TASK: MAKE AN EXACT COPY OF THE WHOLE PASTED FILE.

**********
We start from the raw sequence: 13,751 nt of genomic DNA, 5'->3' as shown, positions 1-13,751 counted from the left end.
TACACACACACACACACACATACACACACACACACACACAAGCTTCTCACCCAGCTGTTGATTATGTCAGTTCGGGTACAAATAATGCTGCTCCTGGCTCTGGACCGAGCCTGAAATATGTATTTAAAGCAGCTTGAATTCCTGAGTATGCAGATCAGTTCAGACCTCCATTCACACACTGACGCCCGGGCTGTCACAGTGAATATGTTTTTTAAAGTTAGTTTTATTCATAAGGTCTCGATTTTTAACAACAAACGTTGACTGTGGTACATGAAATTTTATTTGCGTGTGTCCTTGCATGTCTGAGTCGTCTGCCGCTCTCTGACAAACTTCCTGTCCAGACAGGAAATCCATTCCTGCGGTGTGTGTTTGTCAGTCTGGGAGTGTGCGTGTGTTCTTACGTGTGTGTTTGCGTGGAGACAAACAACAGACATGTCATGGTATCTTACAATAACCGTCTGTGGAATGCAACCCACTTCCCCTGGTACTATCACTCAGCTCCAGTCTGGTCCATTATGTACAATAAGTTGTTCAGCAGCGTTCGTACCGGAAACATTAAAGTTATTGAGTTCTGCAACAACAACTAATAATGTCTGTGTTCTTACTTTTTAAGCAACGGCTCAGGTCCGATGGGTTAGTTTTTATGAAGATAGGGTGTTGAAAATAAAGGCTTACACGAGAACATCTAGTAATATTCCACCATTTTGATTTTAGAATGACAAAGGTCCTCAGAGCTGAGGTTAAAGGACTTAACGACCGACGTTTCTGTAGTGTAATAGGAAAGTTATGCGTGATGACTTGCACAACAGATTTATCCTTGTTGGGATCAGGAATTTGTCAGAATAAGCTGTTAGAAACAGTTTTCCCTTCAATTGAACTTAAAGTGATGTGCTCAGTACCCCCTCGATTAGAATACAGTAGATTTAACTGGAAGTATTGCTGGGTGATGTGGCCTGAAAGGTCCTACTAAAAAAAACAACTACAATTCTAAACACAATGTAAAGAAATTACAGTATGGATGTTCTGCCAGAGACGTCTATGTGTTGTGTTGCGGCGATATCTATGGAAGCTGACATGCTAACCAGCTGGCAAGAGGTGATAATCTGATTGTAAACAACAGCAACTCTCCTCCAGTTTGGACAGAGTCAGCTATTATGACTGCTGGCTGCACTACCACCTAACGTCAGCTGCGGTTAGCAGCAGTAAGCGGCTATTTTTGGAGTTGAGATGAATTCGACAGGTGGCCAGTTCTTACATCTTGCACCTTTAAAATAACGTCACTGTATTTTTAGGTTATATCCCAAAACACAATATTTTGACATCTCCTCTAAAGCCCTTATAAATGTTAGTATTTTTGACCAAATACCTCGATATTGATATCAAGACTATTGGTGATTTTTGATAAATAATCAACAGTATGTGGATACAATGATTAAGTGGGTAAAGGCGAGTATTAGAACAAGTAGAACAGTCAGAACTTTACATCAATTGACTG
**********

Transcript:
We start from the raw sequence: 13,751 nt of genomic DNA, 5'->3' as shown, positions 1-13,751 counted from the left end.
TACACACACACACACACACATACACACACACACACACACAAGCTTCTCACCCAGCTGTTGATTATGTCAGTTCGGGTACAAATAATGCTGCTCCTGGCTCTGGACCGAGCCTGAAATATGTATTTAAAGCAGCTTGAATTCCTGAGTATGCAGATCAGTTCAGACCTCCATTCACACACTGACGCCCGGGCTGTCACAGTGAATATGTTTTTTAAAGTTAGTTTTATTCATAAGGTCTCGATTTTTAACAACAAACGTTGACTGTGGTACATGAAATTTTATTTGCGTGTGTCCTTGCATGTCTGAGTCGTCTGCCGCTCTCTGACAAACTTCCTGTCCAGACAGGAAATCCATTCCTGCGGTGTGTGTTTGTCAGTCTGGGAGTGTGCGTGTGTTCTTACGTGTGTGTTTGCGTGGAGACAAACAACAGACATGTCATGGTATCTTACAATAACCGTCTGTGGAATGCAACCCACTTCCCCTGGTACTATCACTCAGCTCCAGTCTGGTCCATTATGTACAATAAGTTGTTCAGCAGCGTTCGTACCGGAAACATTAAAGTTATTGAGTTCTGCAACAACAACTAATAATGTCTGTGTTCTTACTTTTTAAGCAACGGCTCAGGTCCGATGGGTTAGTTTTTATGAAGATAGGGTGTTGAAAATAAAGGCTTACACGAGAACATCTAGTAATATTCCACCATTTTGATTTTAGAATGACAAAGGTCCTCAGAGCTGAGGTTAAAGGACTTAACGACCGACGTTTCTGTAGTGTAATAGGAAAGTTATGCGTGATGACTTGCACAACAGATTTATCCTTGTTGGGATCAGGAATTTGTCAGAATAAGCTGTTAGAAACAGTTTTCCCTTCAATTGAACTTAAAGTGATGTGCTCAGTACCCCCTCGATTAGAATACAGTAGATTTAACTGGAAGTATTGCTGGGTGATGTGGCCTGAAAGGTCCTACTAAAAAAAACAACTACAATTCTAAACACAATGTAAAGAAATTACAGTATGGATGTTCTGCCAGAGACGTCTATGTGTTGTGTTGCGGCGATATCTATGGAAGCTGACATGCTAACCAGCTGGCAAGAGGTGATAATCTGATTGTAAACAACAGCAACTCTCCTCCAGTTTGGACAGAGTCAGCTATTATGACTGCTGGCTGCACTACCACCTAACGTCAGCTGCGGTTAGCAGCAGTAAGCGGCTATTTTTGGAGTTGAGATGAATTCGACAGGTGGCCAGTTCTTACATCTTGCACCTTTAAAATAACGTCACTGTATTTTTAGGTTATATCCCAAAACACAATATTTTGACATCTCCTCTAAAGCCCTTATAAATGTTAGTATTTTTGACCAAATACCTCGATATTGATATCAAGACTATTGGTGATTTTTGATAAATAATCAACAGTATGTGGATACAATGATTAAGTGGGTAAAGGCGAGTATTAGAACAAGTAGAACAGTCAGAACTTTACATCAATTGACTG